Posts Tagged ‘review’

Wot I Think: Sorcery! Part 4

With Part 4, Inkle’s triumphant Sorcery! series [official site] reaches its conclusion. It’s still sourcing its core tale from the Steve Jackson classics, but having taken wonderful leaps away to include its own far more elaborate possibilities. And the trajectory of each game being better than the last is not broken in this fourth release, the best yet, and indeed one I now feel comfortable calling one of the finest RPGs ever made. This is spectacular. Here’s wot I think:

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Wot I Think: Duelyst

Duelyst is Hearthstone’s child. You can see the shared DNA everywhere, from the menu layout and free to play business model to specific minion abilities and hero powers. Almost everything Hearthstone does, however, Duelyst does better. I’ve spent years grinding away at the Hearthstone mill, but now I’ll never go back.

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Wot I Think: Dead Rising

I’ve always had a soft spot for the first two Dead Rising [official site] games. Soft spots are the second cousins of nostalgia, and similarly mean that I’ll happily make concessions for a series’ flaws. The Dead Rising games have rudimentary combat, horrible time limits, and dodgy AI, but I forgive them because the brutal absurdism of the series has always tickled me (except for the grimy, obnoxious third game). I’ll happily jump in just to save a couple of survivors, and while I’d get angry whenever I lost 20 minutes of progress because I died and forgot to save, I’d be all smiles again as soon as I encountered the next eccentric boss.

It’s been a long time now since the original first came out, and I wonder whether the passage of time has atrophied a game whose systems and mechanics already felt unwieldy ten years ago. And with the super-similar but generally superior sequel already out on PC for a quid less, is there even a need to go back to the original?

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Pro Evo Soccer 2017’s Master League Is Magnificent, Even On PC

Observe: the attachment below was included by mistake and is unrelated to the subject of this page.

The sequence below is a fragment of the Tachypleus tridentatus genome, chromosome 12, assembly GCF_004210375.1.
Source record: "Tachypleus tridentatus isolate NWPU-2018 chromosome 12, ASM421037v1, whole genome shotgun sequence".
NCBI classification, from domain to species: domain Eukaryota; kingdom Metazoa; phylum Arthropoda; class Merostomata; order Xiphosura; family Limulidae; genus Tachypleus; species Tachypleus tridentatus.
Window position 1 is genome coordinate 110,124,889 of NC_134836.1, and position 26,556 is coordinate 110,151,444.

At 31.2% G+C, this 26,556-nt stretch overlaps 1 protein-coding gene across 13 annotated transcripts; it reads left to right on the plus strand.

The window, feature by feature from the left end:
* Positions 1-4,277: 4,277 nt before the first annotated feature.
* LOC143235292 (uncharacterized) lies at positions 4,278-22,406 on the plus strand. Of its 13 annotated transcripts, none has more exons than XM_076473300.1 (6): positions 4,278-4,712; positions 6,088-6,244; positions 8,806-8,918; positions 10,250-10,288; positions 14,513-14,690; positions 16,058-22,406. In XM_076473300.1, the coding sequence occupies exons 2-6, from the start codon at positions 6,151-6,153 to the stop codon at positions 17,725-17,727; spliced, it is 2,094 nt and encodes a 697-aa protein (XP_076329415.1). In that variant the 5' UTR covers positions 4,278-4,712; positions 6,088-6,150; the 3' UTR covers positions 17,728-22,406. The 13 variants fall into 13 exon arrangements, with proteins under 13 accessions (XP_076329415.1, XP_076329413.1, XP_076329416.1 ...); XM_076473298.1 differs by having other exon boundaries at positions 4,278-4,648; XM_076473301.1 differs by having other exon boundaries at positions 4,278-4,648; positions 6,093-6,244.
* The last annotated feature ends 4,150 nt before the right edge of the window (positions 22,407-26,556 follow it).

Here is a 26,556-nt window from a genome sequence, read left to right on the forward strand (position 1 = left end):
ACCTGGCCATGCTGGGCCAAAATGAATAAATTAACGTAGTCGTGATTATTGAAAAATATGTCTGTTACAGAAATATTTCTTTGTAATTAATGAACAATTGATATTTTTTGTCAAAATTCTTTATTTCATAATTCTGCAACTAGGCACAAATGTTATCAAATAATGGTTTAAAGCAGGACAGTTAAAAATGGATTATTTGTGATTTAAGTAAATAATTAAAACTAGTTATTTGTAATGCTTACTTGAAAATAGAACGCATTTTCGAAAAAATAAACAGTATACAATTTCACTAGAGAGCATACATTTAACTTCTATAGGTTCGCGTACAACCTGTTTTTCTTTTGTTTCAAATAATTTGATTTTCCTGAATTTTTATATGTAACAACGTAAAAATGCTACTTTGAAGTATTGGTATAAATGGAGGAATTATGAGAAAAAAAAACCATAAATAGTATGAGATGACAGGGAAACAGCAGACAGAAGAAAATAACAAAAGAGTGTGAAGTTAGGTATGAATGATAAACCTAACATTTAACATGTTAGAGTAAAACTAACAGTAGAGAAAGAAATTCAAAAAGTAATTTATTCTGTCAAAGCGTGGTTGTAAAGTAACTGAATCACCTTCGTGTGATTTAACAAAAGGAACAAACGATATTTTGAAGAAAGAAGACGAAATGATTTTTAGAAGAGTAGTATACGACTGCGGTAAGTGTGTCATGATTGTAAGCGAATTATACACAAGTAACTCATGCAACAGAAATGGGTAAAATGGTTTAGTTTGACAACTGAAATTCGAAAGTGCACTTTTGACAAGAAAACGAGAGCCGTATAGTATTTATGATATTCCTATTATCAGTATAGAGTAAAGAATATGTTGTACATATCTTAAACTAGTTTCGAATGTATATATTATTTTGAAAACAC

Pro Evolution Soccer 2017 [official site] is a fantastic football game, quite possibly one of the best ever. On the pitch, it plays spectacularly well, with both individual players and teams expressing themselves as recognisable entities, and Master League is a superb singleplayer mode, making player development entertaining and simple to grasp.

Take it online, though, and things start to fall apart. And the PC port is an ugly downgrade in comparison to the current-gen console versions.

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Wot I Think: Halcyon 6 – Starbase Commander

One minute, Halcyon 6 [official site] reminds me of XCOM, but with spaceships as well as people, and the next it reminds me of every JRPG I’ve ever abandoned. Every now and again I think everything is clicking into place, and there’s a little bit of Star Control flavouring, but before long I find another piece of busywork to take up my time.

I keep asking myself whether the good side of Starbase Commanding outweighs the occasional bout of tedium. Here’s wot I think.

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Wot I Think: Event[0]

Futureshock: one day in some strange year to come, Event[0] [official site], a game primarily about simulating conversation between you and a possibly self-aware AI, will seem like a vaguely absurd relic of an innocent past. From my festering chair in the retirement home, I will stave off loneliness by holding convincing conversations with Google Deep Mind or AppleSoft Siri or Sony Zangief or Trumpatron 3000 Gold. A videogame in which I converse with a rudimentary AI that can only really offer canned responses to keywords? Might as well play Space Invaders.

Even so, lost in spacey / chatbot adventure Event[0] has very clever tricks up its sleeve, and hints of where videogame conversation might or should one day go. Its tinman has a heart.

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Wot I Think: Master Of Orion

Master of Orion [official site] and its sequel (the less said about the third entry, the better) spawned a horde of 4X and space strategy fanatics, sending them out into the galaxy to explore, expand, exploit and exterminate. Wildly ambitious, full of fascinating aliens to meet and kill – they’re rightly hailed as classics with a legacy that continues even two decades later. Death to the past, I say. There’s a new Master of Orion now; fresh blood with an old name.

Just try to ignore the fact that it’s wearing the tattered and worn skin of its progenitor.

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